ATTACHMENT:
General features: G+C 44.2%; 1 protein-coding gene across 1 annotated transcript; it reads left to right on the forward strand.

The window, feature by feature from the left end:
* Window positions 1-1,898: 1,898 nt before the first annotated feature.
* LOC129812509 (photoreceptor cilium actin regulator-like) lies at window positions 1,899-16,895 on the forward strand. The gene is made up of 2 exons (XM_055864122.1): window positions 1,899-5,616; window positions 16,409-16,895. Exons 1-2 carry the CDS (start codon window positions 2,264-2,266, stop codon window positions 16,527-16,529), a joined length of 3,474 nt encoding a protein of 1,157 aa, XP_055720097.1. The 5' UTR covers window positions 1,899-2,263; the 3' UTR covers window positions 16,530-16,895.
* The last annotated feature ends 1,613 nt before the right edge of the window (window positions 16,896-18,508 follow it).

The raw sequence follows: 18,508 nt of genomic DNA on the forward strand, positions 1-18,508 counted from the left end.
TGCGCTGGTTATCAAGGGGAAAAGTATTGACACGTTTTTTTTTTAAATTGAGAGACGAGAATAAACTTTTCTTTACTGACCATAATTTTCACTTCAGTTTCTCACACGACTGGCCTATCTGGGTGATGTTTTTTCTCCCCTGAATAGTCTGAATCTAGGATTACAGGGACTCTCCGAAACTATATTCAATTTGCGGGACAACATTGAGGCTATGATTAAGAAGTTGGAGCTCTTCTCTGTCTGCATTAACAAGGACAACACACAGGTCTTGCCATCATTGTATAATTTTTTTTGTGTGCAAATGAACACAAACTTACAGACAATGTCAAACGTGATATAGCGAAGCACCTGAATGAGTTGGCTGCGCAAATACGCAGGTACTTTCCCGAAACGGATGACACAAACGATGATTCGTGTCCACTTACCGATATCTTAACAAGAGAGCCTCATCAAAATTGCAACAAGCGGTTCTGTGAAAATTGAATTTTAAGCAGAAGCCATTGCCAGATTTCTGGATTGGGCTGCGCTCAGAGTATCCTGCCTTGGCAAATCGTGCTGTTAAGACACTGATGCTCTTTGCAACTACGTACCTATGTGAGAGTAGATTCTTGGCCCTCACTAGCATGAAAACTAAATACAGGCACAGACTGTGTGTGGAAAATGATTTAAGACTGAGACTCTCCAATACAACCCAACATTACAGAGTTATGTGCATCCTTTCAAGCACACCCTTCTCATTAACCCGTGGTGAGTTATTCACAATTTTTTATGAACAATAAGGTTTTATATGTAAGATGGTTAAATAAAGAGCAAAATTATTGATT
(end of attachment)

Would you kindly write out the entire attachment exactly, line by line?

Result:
General features: G+C 44.2%; 1 protein-coding gene across 1 annotated transcript; it reads left to right on the forward strand.

The window, feature by feature from the left end:
* Window positions 1-1,898: 1,898 nt before the first annotated feature.
* LOC129812509 (photoreceptor cilium actin regulator-like) lies at window positions 1,899-16,895 on the forward strand. The gene is made up of 2 exons (XM_055864122.1): window positions 1,899-5,616; window positions 16,409-16,895. Exons 1-2 carry the CDS (start codon window positions 2,264-2,266, stop codon window positions 16,527-16,529), a joined length of 3,474 nt encoding a protein of 1,157 aa, XP_055720097.1. The 5' UTR covers window positions 1,899-2,263; the 3' UTR covers window positions 16,530-16,895.
* The last annotated feature ends 1,613 nt before the right edge of the window (window positions 16,896-18,508 follow it).

The raw sequence follows: 18,508 nt of genomic DNA on the forward strand, positions 1-18,508 counted from the left end.
TGCGCTGGTTATCAAGGGGAAAAGTATTGACACGTTTTTTTTTTAAATTGAGAGACGAGAATAAACTTTTCTTTACTGACCATAATTTTCACTTCAGTTTCTCACACGACTGGCCTATCTGGGTGATGTTTTTTCTCCCCTGAATAGTCTGAATCTAGGATTACAGGGACTCTCCGAAACTATATTCAATTTGCGGGACAACATTGAGGCTATGATTAAGAAGTTGGAGCTCTTCTCTGTCTGCATTAACAAGGACAACACACAGGTCTTGCCATCATTGTATAATTTTTTTTGTGTGCAAATGAACACAAACTTACAGACAATGTCAAACGTGATATAGCGAAGCACCTGAATGAGTTGGCTGCGCAAATACGCAGGTACTTTCCCGAAACGGATGACACAAACGATGATTCGTGTCCACTTACCGATATCTTAACAAGAGAGCCTCATCAAAATTGCAACAAGCGGTTCTGTGAAAATTGAATTTTAAGCAGAAGCCATTGCCAGATTTCTGGATTGGGCTGCGCTCAGAGTATCCTGCCTTGGCAAATCGTGCTGTTAAGACACTGATGCTCTTTGCAACTACGTACCTATGTGAGAGTAGATTCTTGGCCCTCACTAGCATGAAAACTAAATACAGGCACAGACTGTGTGTGGAAAATGATTTAAGACTGAGACTCTCCAATACAACCCAACATTACAGAGTTATGTGCATCCTTTCAAGCACACCCTTCTCATTAACCCGTGGTGAGTTATTCACAATTTTTTATGAACAATAAGGTTTTATATGTAAGATGGTTAAATAAAGAGCAAAATTATTGATT